Recycled Content and the ASI Standards: Laying out ASI’s Approach
As discussions on “Recycled Content” continue to grow in scale and intensity in various fora, it is important to clarify how this term is treated in ASI’s Performance and Chain of Custody Standards.
27 July 2023
As discussions on “Recycled Content” continue to grow in scale and intensity in various fora, it is important to clarify how this term is treated in ASI’s Performance and Chain of Custody Standards. Currently, ASI does not have a criterion for calculation of product recycled content within either of its Standards. This article aims to explain why not.
The issues involved in the calculation of product recycled content are complex and interconnected, as are the very systems and cycles examined under the circular economy, and ASI has not determined a standardised approach. In the last revision to the Chain of Custody (CoC) Standard, criterion 9.3 was updated to allow Entities to include recycled content values in ASI Documentation for given ASI Aluminium shipments as an optional component, along with the method used to calculate the value. ASI takes no position on the appropriateness of different recycled content methods, but it does demand transparency of the method followed.
While recyclable material can be an input to an Entity’s chain of custody (as Eligible Scrap transformed into ASI Aluminium in a Remelting/Refining process), the CoC Standard does not require the tracking of input materials at the casthouse and beyond. Under the CoC Standard, ASI Aluminium – whether from primary or recycled routes – is ASI Aluminium; the Material Accounting Systems of Entities only require recording (and mass balance) of the inputs and outputs of ASI Aluminium. Only Entities involved in Remelting/Refining – which necessarily also have a Casthouse, where ASI Aluminium from primary production comes together with scrap-sourced material – require recording of Eligible (and non-Eligible) Scrap, to ensure mass balance of Chain of Custody Material.
Aluminium is a highly recyclable material, which is an essential property to enable a truly circular economy. In theory, all metals are recyclable. In practice it depends on technical viability and economic value. But aluminium recycling is more attractive than other metals because of the differential in energetic requirement (and associated cost and environmental impact) between primary and recycling production routes. It is precisely the high energy requirement of primary production (a function of strong aluminium-oxygen bonds in alumina) that makes recycling such an attractive proposition, owing to the dramatically lower amount of energy needed to break the aluminium-aluminium bonds in the scrap metal.
Thus, for aluminium, a high recycled content is often seen as a proxy for “better” (environmental) footprint of a product. This may be the case at whole of industry level, but is not necessarily so at product level.
One might expect this material to form part of a given recycled content – but access to that scrap is not equal for all, and there isn’t enough of it to satisfy future demand in the first half of this century, at the least.
Eight million tonnes of aluminium are lost annually at end of product life, and that which is recovered can be poor quality. Improving the quality and quantity of this recovered material is a critical determinant of sustainability.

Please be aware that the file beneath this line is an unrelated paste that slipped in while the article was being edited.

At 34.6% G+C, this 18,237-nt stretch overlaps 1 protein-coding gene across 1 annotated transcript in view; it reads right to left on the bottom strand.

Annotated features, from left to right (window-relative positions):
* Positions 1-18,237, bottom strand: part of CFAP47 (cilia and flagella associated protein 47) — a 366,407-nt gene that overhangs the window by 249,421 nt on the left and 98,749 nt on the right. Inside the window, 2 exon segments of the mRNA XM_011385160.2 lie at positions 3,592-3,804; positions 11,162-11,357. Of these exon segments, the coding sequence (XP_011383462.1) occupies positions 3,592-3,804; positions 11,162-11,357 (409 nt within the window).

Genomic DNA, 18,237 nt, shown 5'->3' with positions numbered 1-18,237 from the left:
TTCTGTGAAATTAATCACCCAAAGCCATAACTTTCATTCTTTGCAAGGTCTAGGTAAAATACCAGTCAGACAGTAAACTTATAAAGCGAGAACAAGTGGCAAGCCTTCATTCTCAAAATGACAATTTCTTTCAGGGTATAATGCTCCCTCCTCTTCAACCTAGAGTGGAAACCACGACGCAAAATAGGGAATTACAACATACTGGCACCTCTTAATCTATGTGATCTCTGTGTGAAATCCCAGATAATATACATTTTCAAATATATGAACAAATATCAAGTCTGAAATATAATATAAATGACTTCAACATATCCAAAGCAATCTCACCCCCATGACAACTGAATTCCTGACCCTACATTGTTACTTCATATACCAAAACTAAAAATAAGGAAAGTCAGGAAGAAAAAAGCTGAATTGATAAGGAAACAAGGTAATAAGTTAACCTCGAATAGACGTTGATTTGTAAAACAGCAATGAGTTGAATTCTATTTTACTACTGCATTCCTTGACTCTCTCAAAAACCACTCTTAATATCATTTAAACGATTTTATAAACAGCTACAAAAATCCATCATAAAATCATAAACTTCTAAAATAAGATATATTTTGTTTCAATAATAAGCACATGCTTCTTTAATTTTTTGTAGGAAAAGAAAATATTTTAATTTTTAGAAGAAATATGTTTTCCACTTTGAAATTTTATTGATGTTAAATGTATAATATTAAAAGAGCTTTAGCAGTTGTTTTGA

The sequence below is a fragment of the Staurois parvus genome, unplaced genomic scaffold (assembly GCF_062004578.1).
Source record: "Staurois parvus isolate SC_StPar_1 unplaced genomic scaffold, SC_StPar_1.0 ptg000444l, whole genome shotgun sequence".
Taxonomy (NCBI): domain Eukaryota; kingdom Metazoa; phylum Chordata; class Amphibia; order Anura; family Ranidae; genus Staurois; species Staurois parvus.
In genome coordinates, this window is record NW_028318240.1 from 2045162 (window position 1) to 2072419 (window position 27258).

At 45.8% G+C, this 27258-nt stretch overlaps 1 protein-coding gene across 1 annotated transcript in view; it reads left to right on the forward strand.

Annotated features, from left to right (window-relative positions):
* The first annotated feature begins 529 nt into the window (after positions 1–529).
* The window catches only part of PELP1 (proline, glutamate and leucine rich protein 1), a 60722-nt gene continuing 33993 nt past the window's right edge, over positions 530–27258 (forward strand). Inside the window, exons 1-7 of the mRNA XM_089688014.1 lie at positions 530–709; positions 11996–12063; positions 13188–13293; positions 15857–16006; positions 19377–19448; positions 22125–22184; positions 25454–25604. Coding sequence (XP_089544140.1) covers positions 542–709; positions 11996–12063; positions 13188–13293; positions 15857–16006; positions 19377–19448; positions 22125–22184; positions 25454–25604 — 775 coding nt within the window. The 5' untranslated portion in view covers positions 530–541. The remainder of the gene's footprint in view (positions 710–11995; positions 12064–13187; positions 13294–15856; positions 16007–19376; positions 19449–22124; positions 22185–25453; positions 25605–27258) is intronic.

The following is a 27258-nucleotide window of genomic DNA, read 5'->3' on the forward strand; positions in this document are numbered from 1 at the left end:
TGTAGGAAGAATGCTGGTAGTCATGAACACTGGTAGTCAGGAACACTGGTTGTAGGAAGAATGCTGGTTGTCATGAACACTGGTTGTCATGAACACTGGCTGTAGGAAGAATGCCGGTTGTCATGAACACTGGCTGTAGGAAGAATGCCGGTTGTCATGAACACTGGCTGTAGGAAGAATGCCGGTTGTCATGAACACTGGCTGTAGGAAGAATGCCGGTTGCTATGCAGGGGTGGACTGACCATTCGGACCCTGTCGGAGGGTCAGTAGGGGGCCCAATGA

Any metric for “better footprint” should recognise improved recycling (quantity and quality), not necessarily improved access to an input material, and here the role of product designers is key. In a circular economy, products need to be designed not only for their primary use but also with their end of life in mind, to ensure ease of recoverability, material sorting and contamination prevention.
Pre-consumer scrap has high collection rates, but there are many questions about whether and what kinds of this sort of scrap should form part of a recycled content calculation. Today, casthouses produce around 130Mt aluminium (primary and recycled sources), but only 80 Mt finds its way into final products. 50Mt circulates in a scrap loop prior to the final product, with some of it circulating internally in integrated facilities, and some traded. This is an inefficiency in the system – albeit a function of highly efficient processes on their own.
Should pre-consumer scrap be considered in the recycled content of a product? What about the scrap material that is moved between alloy classes or product systems to minimise or cope with “contamination” with alloying elements? Avoiding waste is a key circularity aim, so perhaps these efficient systems are right to be counted, despite the apparent inefficiency.
We can expect to see this discussion evolve and for ASI to play a role. The Can Manufacturers Institute are currently working on a recycled content calculation method specifically for beverage cans, although with no link to environmental impact, and IAI have recently completed a public review of approaches to transparency.
But we should recognise that, while recycled content is perhaps a simple metric to communicate, it is not a simple metric to calculate, and it should not be used as a shorthand for “sustainable” or “circular”. Rather, it is a piece of the larger circularity puzzle. It is not a replacement for multi-issue indicators that address complex multi-faceted issues.
Looking ahead, it’s possible that recycled content will play a more prominent role in the ASI Standards of the future (2027 and beyond), further embedding circularity principles in ASI’s full value chain, multi-issue approach.
For more information on ASI’s Circularity Work, please contact Gabriel Carmona Aparicio, Circularity Research Manager. ASI Members can also input to the work by participating in the Circularity Working Group.
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